Guardian: Don't condemn Zimbabwe

Tony Gosling tony at
Mon Nov 8 11:22:18 GMT 2010

Don't condemn Zimbabwe

Despite the global outrage, Robert Mugabe's land 
reforms have had some successes and are boosting trade

Ian Scoones and Blasio Mavedzenge
The Guardian, Monday 8 November 2010

Ten years ago large areas of Zimbabwe's 
commercial farmland were invaded by land-hungry 
villagers, led by war veterans and backed by 
President Robert Mugabe. The Zimbabwe supreme 
court ruled the land reform programme illegal, 
and since then images of chaos, destruction and 
violence have dominated global coverage.

But as Zimbabwe moves forward with a new agrarian 
system, a more balanced appraisal is now needed 
for the process that overturned a century-old 
pattern of land use dominated by a small group of 
large-scale commercial farmers. This means 
listening to the results of solid, on-the-ground research.

In our 10-year study in Masvingo province, we 
examined what happened to people's livelihoods. 
"We got good yields this year. I filled two 
granaries with sorghum. I hope to buy a grinding 
mill and locate it at my homestead." These are 
the words of Samuel Mafongoya, a Masvingo farmer 
who was one of the many beneficiaries of the 
controversial land reform process. Not every 
story was as positive, of course. The hard 
evidence was complex and nuanced. But it also 
contradicted the overwhelmingly negative images 
of land reform presented in the media.

At independence in 1980, over 15m hectares were 
devoted to large-scale commercial farming by 
about 6,000 farmers, nearly all white. This fell 
to about 12m hectares by 1999, in part through a 
modest land reform and resettlement programme 
largely funded by the UK. Formal land 
reallocation since 2000 has resulted in the 
transfer of nearly 8m hectares to over 160,000 
households, mostly are ordinary people from 
nearby areas. If the "informal" settlements 
outside the official programme are added, the totals are even larger.

This major restructuring has had knock-on 
consequences, and there have been heavy hits on 
certain commodities and markets: wheat, tobacco, 
coffee, tea and beef exports have all suffered. 
However, other crops and markets have weathered 
the storm, and some have boomed. Production of 
small grains and edible beans has increased 
dramatically compared with the 1990s, and cotton 
production too has gone up. True, there are major 
problems in certain areas, but agriculture has not collapsed.

In Masvingo, reform saw more than a quarter of 
the land taken over by around 32,500 households 
on smallholder sites, 1,200 households on 
slightly larger sites, and 8,500 households in 
informal resettlement sites. It has resulted in a 
new composition of people in the rural areas, 
with highly diverse livelihoods, based on mixed 
crop and livestock farming. Another resettlement 
farmer, Petros Chakavanda, told us: "We are not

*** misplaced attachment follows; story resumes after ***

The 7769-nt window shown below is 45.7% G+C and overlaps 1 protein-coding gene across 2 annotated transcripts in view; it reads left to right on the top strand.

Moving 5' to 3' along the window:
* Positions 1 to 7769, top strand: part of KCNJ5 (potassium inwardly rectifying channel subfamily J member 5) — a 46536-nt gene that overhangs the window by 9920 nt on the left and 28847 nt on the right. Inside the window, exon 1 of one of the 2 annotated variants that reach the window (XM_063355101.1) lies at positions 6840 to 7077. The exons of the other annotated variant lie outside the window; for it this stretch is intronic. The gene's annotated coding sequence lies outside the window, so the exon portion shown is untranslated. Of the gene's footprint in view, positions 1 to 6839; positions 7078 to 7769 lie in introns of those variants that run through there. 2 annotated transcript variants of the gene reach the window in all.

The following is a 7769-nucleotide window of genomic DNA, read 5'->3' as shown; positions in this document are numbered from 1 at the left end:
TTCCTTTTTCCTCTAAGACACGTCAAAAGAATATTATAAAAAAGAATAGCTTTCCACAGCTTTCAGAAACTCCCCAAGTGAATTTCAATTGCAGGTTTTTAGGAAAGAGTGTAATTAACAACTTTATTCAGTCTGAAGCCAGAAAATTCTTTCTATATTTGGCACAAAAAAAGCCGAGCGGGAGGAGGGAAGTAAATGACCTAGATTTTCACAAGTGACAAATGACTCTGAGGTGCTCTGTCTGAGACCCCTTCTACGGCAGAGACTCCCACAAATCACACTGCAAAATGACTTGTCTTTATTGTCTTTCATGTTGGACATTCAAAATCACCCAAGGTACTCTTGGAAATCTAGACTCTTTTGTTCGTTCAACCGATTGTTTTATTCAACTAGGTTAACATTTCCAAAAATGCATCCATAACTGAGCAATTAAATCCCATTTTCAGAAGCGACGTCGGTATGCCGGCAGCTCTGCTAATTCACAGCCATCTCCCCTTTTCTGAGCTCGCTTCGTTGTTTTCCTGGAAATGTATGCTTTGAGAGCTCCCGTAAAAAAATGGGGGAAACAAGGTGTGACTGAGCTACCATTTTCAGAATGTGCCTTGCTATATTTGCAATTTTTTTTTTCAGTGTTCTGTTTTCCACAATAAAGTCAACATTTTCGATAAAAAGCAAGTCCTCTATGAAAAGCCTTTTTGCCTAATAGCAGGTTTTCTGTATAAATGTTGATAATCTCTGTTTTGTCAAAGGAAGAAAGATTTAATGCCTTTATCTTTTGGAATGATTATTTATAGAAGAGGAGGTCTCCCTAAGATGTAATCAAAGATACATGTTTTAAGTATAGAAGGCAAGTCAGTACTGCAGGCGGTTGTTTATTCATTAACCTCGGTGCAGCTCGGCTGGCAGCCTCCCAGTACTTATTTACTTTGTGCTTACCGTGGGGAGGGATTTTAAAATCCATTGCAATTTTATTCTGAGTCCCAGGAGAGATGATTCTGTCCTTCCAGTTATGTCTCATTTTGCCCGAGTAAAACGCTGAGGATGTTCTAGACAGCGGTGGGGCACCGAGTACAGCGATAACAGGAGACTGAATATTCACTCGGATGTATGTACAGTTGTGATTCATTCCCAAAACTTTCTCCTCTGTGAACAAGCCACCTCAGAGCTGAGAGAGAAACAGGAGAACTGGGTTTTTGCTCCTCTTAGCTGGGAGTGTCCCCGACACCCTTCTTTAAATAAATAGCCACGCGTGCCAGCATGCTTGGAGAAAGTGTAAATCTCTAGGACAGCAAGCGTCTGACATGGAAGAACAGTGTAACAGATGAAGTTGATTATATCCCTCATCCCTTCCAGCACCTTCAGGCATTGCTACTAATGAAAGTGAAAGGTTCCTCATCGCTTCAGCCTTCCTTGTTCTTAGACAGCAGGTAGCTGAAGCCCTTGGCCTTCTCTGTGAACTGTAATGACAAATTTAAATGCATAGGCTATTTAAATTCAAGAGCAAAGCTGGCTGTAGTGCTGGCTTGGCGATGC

employed but we are getting higher incomes than those at work."

In fact, our studies showed that over half of the 
400 households sampled are accumulating and 
investing, often employing labour and increasing 
their farming operations. And their activity is 
having a positive impact on the wider economy, 
stimulating demand for services, consumer goods and labour.

Others were finding the going tough. Joining the 
land invasions and establishing new farms in what 
was often uncleared bush was not easy. It 
required commitment, courage and much hard work. 
It is true that some new farmers have made it due 
to political connections and patronage. Yet, 
despite their disproportionate influence on local 
politics, in Masvingo they make up less than 5% 
of households. Remember too that since 2000 these 
new settlers have received very little external 
support. The government was broke and often 
focused its efforts on a few of the elite. 
Meanwhile, aid organisations shied away from the 
resettlement areas for political reasons.

We do not want to underplay the abuses that took 
place or the challenges that transition brings. 
However, our research has dispelled the 
assumption that Zimbabwe's controversial reform 
was "all bad". Solid empirical evidence has 
challenged the myth that there is no investment, 
that agricultural production has collapsed and 
food insecurity is universal, that the rural 
economy is in precipitous decline, and that farm 
labour has been totally displaced. There are many 
challenges ahead, but we believe it is possible 
to define a positive, forward-looking agenda for the future.

• Some names have been changed. Zimbabwe's Land 
Reform: Myths and Realities, by Ian Scoones, 
Nelson Marongwe, Blasio Mavedzenge, Felix 
Murimbarimba, Jacob Mahenehene and Chrispen 
Sukume, is published by James Currey
+44 (0)7786 952037
"Capitalism is institutionalised bribery."

"The maintenance of secrets acts like a psychic 
poison which alienates the possessor from the community" Carl Jung

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